8)Constant snacking- This produces less saliva than when eating a meal, leaving food bits in the teeth longer.  Snacks should be low in sugar/starch…try carrots.

9)Binge eating-Binging and purging(Bulemia) can do damage from acids found in vomit that erode enamel, leaving them brittle and weak.  Acids also cause bad breath.

10)Whitening too often- Chronic whitening or not following directions acn lead to gum irritation and increased sensitivity.

11) Bottled water- Most have little to no Fluoride as do home filtration units.  Fluoride remineralizes and strengthens tooth structure.

12)Grinding/Clenching-Bruxism wears the tooth down over a period of time.  If worn to the  inner dentin your teeth become sensitive.  Stress, boredom, and sleeping habits make it hard to control. Worn down teeth make you look older and cause pressure to fracture the teeth.

13)Medications-Oral contraceptives can change your hormones and lead to periodontal disease.  Cough drops are high in sugar content leading to decay.  Antihistamines asue dry mouth as do many meds.  We need our saliva to protect our teeth!

14)Drug Abuse(Meth)- Crystal Meth, an illegal and addictive drug can destroy your teeth.  Users crave sugary drinks and foods, clench and have dry mouth.  They notoriously lack in taking care of themselves.

15)Gummy candy-Sticky foods keep sugars and resulting acids in contact with your enamel for hours.  Eat them with a meal as more saliva is produced helping to rinse your mouth.

gummy bear

16)Sodas/Sports drinks/Fruit juice-Sodas have 11teas. of sugar per serving.  They also contain phosphorus and citric acids which eat at enamel.  Diet skips the sugar but adds more acid (artificial sweetners).  Don’t sip these beverages keeping the teeth bathed, chug them and rinse with water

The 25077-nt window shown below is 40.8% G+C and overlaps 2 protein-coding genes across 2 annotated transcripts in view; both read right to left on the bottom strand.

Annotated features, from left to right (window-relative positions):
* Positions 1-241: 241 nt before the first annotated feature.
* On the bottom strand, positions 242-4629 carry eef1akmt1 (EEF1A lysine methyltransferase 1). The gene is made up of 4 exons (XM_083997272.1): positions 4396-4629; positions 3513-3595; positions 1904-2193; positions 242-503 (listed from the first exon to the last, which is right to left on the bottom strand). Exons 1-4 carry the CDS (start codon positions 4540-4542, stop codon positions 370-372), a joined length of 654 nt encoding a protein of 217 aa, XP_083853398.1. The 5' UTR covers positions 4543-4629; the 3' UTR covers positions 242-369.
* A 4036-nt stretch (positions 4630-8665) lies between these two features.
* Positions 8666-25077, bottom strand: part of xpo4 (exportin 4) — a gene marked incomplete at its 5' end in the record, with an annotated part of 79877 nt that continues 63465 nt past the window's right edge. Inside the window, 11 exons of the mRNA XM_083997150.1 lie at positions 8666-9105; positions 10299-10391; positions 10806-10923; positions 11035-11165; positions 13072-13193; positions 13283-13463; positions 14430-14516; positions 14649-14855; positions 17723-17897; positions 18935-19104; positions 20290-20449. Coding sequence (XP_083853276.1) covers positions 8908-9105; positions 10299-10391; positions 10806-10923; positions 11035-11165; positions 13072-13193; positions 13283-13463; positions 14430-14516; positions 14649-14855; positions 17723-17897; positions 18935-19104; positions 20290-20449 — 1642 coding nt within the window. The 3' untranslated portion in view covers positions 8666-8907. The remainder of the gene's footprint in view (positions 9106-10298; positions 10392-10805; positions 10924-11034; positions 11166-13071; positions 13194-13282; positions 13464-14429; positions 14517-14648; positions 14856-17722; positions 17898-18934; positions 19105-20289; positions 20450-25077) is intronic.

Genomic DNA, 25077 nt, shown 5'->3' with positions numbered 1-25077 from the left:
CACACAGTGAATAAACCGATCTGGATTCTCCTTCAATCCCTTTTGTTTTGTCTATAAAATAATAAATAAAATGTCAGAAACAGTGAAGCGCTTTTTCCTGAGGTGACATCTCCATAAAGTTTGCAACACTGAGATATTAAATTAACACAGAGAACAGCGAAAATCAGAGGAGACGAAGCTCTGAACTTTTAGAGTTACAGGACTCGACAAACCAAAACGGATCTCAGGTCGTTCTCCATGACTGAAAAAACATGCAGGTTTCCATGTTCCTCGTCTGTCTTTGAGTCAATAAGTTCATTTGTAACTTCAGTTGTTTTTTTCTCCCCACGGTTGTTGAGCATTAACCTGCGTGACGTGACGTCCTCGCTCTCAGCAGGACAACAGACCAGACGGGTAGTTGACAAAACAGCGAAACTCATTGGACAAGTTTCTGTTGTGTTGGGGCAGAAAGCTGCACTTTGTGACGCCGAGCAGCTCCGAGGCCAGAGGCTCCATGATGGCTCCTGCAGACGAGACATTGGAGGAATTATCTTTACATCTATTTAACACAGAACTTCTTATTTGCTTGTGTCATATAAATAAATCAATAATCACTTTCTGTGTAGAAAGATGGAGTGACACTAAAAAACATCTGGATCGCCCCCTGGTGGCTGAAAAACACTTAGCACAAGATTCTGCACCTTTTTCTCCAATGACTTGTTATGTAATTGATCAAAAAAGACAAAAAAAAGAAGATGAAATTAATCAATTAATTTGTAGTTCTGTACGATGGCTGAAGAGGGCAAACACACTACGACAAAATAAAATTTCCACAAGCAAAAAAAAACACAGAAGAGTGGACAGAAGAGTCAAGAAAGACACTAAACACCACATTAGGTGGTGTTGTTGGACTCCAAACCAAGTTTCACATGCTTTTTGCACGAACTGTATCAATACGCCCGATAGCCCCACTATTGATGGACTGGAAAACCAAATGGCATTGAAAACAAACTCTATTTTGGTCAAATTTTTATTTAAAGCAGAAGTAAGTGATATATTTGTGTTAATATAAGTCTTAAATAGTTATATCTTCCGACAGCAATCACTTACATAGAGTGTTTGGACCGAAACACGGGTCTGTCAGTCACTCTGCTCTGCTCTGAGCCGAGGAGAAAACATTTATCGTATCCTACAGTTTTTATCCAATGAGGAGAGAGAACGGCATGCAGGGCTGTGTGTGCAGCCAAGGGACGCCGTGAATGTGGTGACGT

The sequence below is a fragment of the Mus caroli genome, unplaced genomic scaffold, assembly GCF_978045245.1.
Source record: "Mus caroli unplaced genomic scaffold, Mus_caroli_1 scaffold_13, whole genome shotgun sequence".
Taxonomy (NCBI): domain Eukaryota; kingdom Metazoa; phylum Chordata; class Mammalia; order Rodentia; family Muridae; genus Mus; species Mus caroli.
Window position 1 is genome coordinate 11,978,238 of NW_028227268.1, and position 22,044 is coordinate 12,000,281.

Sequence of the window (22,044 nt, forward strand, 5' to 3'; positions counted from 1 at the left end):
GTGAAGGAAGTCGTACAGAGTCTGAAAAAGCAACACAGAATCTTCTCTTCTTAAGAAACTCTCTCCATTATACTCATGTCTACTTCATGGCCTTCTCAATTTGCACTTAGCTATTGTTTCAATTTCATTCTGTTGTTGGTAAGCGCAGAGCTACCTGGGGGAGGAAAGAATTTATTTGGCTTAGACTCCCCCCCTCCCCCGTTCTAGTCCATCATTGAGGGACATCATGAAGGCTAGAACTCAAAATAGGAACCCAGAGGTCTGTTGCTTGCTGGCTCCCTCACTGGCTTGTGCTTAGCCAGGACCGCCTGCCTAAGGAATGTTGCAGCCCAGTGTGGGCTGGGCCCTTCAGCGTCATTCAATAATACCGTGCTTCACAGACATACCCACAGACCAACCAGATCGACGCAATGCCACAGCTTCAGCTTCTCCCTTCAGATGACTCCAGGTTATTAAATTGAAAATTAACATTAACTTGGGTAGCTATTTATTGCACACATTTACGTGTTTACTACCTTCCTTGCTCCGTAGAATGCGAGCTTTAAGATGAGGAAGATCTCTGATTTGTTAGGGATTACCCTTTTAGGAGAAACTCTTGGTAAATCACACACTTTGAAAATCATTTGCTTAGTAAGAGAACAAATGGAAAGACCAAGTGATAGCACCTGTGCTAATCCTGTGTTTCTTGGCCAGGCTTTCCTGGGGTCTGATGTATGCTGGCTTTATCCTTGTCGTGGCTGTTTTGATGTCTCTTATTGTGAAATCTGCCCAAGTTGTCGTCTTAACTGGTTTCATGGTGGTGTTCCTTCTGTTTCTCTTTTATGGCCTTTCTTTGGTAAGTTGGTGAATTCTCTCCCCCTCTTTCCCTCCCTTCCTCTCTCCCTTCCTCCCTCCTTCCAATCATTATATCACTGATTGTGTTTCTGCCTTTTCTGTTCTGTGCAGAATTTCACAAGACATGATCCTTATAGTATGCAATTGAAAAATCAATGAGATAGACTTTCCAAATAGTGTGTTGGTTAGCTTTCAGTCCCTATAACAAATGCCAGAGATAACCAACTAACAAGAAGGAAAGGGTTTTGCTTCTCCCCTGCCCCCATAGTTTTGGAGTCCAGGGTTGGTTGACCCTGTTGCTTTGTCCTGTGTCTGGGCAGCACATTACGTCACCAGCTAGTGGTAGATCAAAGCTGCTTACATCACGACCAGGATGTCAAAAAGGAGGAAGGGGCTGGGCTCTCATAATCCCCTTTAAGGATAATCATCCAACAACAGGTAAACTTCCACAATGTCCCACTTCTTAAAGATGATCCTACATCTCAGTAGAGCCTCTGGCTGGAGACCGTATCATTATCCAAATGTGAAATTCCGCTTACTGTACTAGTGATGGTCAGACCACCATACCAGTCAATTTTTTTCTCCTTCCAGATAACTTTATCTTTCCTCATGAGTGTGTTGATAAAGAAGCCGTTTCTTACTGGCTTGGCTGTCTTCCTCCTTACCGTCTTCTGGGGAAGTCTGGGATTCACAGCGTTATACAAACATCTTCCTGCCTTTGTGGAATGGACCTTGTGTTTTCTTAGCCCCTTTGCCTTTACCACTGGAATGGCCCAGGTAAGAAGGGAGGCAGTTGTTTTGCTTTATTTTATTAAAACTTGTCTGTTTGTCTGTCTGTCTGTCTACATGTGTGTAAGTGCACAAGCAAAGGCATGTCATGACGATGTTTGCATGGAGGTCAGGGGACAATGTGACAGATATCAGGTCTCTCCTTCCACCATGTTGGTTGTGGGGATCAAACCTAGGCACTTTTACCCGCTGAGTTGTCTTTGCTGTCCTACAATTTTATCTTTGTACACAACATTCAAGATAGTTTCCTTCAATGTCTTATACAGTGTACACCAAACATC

17)Potato chips-Bacteria in plaque will break down starchy foods into acid.  This acid can attack teeth for 20+ minutes if stuck between the teeth…floss!

18)Using your teeth as a tool-It’s convenient to open a bottle or package this way but it canlad to a chip or crack and nail biting is full of germs and bacterias, don’t chew on them.

tooth tool

19) Brushing too much, too hard or with a hard bristle brush-This can erode enamel. Toothpaste can be abrasive, technique is important so as not to take away enamel.  Skipping check ups and not flossing will, of course, cause problems as well.

Being informed is your best defense!

Ann Clark RDH

 
Photo cited:
 
Cigarette  www.webmd.com
Baby bottle www.webmd.com
Gummy Bear www.markmatters.com
Tooth Tool www.webmd.com
Ice Chewing. www.personal.psu.edu

Wonders of Whitening

There are so many different types of teeth whitening out on the market now-a-days, ever wonder if they all work? Which ones are the best for you? Do they last long? Are they good for your teeth and gums? Do they damage your tooth structure? Often, people whiten their teeth with different products without really knowing what it is, the effectiveness, and do they have that long-term effect that everyone wants. If you’re anything like me, you strive for whiter teeth every day. I have been obsessed with whitening my teeth ever since I got my braces off 6 years ago. I have tried every method under the sun and have found positives and negatives about each one.

The first method I started out with were the whitening strips. I found these to be most convenient and affordable at a young age. I purchased the 60 pack of Crest White Strips at Costco for around 100 dollars. I started using them as soon as I got home! I found they were a little odd at first. Teeth whitening strips are clear, flimsy plastic that you place on your teeth and hope that they don’t slide or fall off so you won’t have to taste the yucky bleach. They are coated on one side with a film of hydrogen peroxide bleaching agent. You open a bottom strip, and a top strip and place them on your teeth. I found them to be a bit awkward because I felt like I had to keep my mouth open, and smiling the whole time so I wouldn’t swallow the bleach, or get it on anything but my teeth. The strips definitely made a difference, it just took a while. If you’re an impatient person like I am, this is not the route to go.

Another option I tried was ordering trays online that you boil and then shape them to your teeth. Let me tell you one thing before I continue, DO NOT WASTE YOUR MONEY ON THIS. They do not work, and are the most frustrating things on the planet. Trying to boil something, and put it into your mouth right after, HURTS! They didn’t mold correctly, and they were uncomfortable. I had a hard time having them in my mouth for an hour each day. I just couldn’t do it anymore. After about 2 weeks of no difference in my teeth what-so-ever. Definitely recommend steering clear of an online order for bleach trays.